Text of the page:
By a 66-29 vote, the Senate agreed with much of that argument, approving a measure offered by Sen. Chuck Hagel, R-Neb., that would provide government incentives to develop ways to reduce emissions and capture carbon so less of it goes into the atmosphere.

Sen. Pete Domenici, R-N.M., said many of those kinds of incentives already had been put in other parts of the energy legislation, but he supported Hagel’s amendment anyway.

Tougher action unlikely
Environmentalists had hoped the Senate might adopt a proposal that would include mandatory pollution caps that, while less stringent than those required by the Kyoto climate accord, would still reduce emissions. A proposal offered by Sens. John McCain, R-Ariz., and Joe Lieberman, D-Conn., would have required industry to bring emissions back to where they were five years ago by 2010.

The Senate was expected to vote on the McCain-Lieberman proposal on Wednesday, but even its supporters said it has little chance of being approved.

McCain, who has tangled with the administration over climate policy, called Hagel’s provision “meaningless” because it has no requirements for industries to reduce emissions. While it authorizes new programs, it does not guarantee they will be funded by Congress.

McCain and Lieberman argue that emissions could be reduced without huge costs to industry. Lobbyists for coal companies, utilities and the business community maintain that thousands of jobs would be lost and energy prices would increase.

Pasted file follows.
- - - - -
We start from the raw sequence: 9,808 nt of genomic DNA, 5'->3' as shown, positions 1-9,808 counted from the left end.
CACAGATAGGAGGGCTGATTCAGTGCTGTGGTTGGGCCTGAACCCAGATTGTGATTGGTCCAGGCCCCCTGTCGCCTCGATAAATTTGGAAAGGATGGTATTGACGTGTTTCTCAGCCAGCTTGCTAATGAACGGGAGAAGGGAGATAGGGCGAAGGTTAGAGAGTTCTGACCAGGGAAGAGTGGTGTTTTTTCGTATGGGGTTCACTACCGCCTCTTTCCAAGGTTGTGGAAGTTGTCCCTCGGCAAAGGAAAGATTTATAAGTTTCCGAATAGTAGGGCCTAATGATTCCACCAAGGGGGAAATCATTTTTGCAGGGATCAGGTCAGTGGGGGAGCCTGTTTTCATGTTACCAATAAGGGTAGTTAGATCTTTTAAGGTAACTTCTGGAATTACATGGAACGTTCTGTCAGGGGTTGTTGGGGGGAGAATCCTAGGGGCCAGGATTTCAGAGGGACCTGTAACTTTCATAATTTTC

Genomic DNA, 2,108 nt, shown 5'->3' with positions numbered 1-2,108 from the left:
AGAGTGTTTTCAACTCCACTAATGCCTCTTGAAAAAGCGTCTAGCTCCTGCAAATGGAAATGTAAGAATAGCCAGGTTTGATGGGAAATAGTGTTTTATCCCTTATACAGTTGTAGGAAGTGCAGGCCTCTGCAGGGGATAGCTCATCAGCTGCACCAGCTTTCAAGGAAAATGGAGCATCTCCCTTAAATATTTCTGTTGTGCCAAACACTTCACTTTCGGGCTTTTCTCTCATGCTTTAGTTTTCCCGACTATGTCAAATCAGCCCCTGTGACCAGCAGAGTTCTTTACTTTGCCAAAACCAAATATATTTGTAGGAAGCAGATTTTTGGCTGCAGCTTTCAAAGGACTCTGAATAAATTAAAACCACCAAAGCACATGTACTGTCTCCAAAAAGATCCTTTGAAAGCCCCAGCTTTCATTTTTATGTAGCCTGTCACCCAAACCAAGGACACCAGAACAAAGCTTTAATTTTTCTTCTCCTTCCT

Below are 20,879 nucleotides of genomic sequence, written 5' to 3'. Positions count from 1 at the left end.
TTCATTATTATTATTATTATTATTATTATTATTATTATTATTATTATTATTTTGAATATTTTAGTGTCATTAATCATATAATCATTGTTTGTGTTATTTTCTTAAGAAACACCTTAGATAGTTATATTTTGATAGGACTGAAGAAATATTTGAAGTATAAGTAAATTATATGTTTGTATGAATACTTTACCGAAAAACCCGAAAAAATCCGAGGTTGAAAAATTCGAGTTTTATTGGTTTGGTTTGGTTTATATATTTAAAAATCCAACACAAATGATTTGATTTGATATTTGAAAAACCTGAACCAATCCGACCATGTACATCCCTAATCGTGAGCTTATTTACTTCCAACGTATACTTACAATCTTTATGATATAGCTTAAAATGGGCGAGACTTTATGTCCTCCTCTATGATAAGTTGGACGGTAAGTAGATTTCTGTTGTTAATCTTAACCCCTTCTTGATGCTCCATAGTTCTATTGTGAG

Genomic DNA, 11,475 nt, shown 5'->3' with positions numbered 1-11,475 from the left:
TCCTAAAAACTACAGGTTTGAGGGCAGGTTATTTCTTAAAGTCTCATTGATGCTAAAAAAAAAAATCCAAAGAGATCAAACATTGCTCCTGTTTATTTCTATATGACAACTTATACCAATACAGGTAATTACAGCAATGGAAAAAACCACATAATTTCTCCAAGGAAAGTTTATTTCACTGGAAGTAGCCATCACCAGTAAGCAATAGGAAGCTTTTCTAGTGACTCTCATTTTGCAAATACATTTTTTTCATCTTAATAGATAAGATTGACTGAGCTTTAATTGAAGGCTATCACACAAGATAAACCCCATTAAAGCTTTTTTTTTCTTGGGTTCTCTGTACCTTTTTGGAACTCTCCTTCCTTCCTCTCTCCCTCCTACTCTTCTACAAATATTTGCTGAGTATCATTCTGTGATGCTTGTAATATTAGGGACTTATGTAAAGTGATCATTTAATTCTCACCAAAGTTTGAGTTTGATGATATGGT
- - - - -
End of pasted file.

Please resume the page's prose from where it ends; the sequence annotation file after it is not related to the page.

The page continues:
Hagel said his proposal views a slowing of the growth of greenhouse emissions “as a measure of success” and acknowledged it won’t actually reduce the tons of heat-trapping pollutants that go into the atmosphere annually.

“We all agree on the need for a ... stable climate. The debate is not about whether we should take action, but rather what kind of action we should take,” said Hagel.

Key Republican backs off
Domenici, chairman of the Senate Energy Committee, said last week he might co-sponsor Democrat Jeff Bingaman’s more stringent plan to slow the growth of U.S. greenhouse gases with an emissions trading program beginning in 2010 tied to U.S. economic growth.

But after talking to the White House and other Republicans, Domenici said he would not support the Bingaman measure.

“This is just too tough to do quickly,” Domenici said. “I expect we will have a series of hearings and I hope we can reach some sort of accommodation on all aspects of a climate proposal. But that will take time.”

The Bingaman plan was based on the results of a bipartisan energy study commission. Environmental groups expressed lukewarm support for it, saying it did not go far enough.

After losing Domenici’s support, Bingaman said he would not offer his approach as an amendment to the energy bill.

Offshore oil survey
Also on Tuesday, the Senate refused to strip from the energy bill language calling for a federal inventory of oil and natural gas in waters off states where drilling is now banned. An attempt by Florida’s Bill Nelson and Mel Martinez to drop the measure failed on a vote of 44-52.

Critics said the survey could eventually lead to opening those waters to energy exploration and hurting tourism, which is a crucial part of Florida’s economy. Survey supporters said the government must know how much oil and gas lies within 200 miles of the U.S. shoreline.

The Senate is on track to to approve a broad energy package this week with some $14 billion in tax incentives over 10 years to encourage more domestic production of oil, natural gas, coal, nuclear and alternative energy.